The operation of adding a managed domain results in the creation of an object that holds the registration information about the domain. For this reason, it is also referred to as registering a domain with Active Roles.

To add a managed domain

  1. In the console tree, expand Configuration | Server Configuration.
  2. Under Server Configuration, right-click Managed Domains, and select New | Managed Domain to start the Add Managed Domain wizard.
  3. On the Welcome page of the wizard, click Next.
  4. On the Domain Selection page, do one of the following, and then click Next.
    • Type the name of the domain you want to add.
    • Click Browse, and select the domain from the list.
  5. On the Active Roles Credentials page, click one of these options that determine the logon information that Active Roles will use to access the domain:
    • The service account information the Administration Service uses to log on
    • The Windows user account information specified below

If you choose the second option, type the user name and password of the user account you want Active Roles to use when accessing the domain.

  1. Click Next, and then click Finish.

To remove a managed domain

  1. In the console tree, expand Configuration | Server Configuration.
  2. Under Server Configuration, click Managed Domains.
  3. In the details pane, right-click the domain you want to remove, and then click Delete.


  • You can use the Properties command on an object held in the Managed Domains container to view or modify the registration information for the respective managed domain. For example, it is possible to change the logon information that is used to access the domain: on the General tab in the Properties dialog box, choose the appropriate option and click Apply. You can choose one of the two options that are listed in Step 5 of the procedure above.
  • The Managed Domains container holds the registration objects for all domains that are registered with Active Roles. You can un-register domains by deleting objects from that container.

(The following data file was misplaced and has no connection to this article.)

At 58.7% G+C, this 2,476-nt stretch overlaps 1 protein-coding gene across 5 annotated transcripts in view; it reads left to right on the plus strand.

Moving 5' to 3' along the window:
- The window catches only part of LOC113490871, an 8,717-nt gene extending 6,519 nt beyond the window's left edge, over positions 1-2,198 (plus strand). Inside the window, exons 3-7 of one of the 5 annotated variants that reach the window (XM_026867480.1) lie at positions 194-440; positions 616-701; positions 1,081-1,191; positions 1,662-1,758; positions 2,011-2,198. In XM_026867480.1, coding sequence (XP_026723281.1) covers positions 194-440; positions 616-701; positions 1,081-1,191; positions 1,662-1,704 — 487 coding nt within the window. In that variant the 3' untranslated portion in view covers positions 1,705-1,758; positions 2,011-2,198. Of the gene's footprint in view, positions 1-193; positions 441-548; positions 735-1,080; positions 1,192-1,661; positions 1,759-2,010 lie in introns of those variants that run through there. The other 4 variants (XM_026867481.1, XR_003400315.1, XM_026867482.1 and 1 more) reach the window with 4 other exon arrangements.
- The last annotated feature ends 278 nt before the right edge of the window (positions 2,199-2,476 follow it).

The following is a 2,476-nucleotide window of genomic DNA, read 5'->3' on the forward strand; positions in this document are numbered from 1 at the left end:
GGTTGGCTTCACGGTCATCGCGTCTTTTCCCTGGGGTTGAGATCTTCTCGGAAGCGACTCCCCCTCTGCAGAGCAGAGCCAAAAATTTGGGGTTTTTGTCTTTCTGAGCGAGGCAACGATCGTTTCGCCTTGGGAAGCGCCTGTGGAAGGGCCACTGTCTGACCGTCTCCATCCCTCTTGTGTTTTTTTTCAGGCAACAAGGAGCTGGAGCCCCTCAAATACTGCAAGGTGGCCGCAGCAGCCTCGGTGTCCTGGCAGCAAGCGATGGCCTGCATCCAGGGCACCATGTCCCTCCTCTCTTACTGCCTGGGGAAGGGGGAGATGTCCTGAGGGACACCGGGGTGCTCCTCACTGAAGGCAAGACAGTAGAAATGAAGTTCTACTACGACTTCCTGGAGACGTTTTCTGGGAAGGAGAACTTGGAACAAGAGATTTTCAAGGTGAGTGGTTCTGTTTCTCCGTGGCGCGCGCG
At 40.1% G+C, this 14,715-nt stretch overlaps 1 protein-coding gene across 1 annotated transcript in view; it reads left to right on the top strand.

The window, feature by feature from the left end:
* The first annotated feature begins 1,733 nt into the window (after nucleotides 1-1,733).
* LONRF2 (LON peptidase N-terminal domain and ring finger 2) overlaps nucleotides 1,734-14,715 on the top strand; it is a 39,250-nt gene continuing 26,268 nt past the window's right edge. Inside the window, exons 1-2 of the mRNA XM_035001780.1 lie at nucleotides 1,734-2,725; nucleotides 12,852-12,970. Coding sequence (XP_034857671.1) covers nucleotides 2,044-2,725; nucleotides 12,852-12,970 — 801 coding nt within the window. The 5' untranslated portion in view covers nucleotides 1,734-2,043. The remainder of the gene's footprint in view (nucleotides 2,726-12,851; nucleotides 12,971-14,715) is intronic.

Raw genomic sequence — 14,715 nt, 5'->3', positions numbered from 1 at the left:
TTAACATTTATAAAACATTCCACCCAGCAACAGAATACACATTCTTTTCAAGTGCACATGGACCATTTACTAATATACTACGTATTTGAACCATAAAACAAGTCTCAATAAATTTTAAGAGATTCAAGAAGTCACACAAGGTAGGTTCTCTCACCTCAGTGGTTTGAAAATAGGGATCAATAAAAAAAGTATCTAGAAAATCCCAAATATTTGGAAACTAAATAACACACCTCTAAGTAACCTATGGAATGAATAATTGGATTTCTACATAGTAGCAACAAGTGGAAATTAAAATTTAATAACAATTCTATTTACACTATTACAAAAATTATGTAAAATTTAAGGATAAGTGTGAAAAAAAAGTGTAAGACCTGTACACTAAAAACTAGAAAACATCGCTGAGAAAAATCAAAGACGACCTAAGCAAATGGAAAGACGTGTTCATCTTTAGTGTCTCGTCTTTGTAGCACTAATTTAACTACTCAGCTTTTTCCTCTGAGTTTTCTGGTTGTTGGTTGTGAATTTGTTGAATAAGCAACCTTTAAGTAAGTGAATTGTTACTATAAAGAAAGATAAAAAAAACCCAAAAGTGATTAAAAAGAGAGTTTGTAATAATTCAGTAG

• By default, no domains are registered with Active Roles. When you register a domain, the domain registration is saved as part of the Active Roles configuration.

Using unmanaged domains

After you’ve registered an Active Directory domain with Active Roles, you have the option to use the domain as an unmanaged domain. An unmanaged domain is basically a domain that is registered with Active Roles for read-only access. The use of the unmanaged domain option allows you to reduce licensing costs since the user count that corresponds to the unmanaged domains is not added to product usage statistics (see Evaluating product usage).

Unmanaged domains are instrumental in the following scenarios:

  • Group membership management  When used to add members to a group, by selecting the new members from a list of objects, Active Roles requires the domain that holds the objects to be registered. If you only use Active Roles for selecting member objects when managing group membership, you can configure the domain that holds the member objects as an unmanaged domain.
  • Exchange resource forest  When used to create Exchange mailboxes in a forest that is different from the forest that holds the accounts of the mailbox users, Active Roles requires the domain of the mailbox users (account domain) to be registered. If you do not use Active Roles for user management in the account domain, you can make that domain an unmanaged domain.

As applied to a registered unmanaged domain, the features and functions of Active Roles are limited to those that do not require write access to the objects held in that domain (including write access to the object data that is stored by Active Roles as virtual attributes). Thus, you can use Active Roles to:

  • Search for, list and select objects from unmanaged domains
  • Populate groups in regular managed domains with objects from unmanaged domains
  • Retrieve and view properties of objects held in unmanaged domains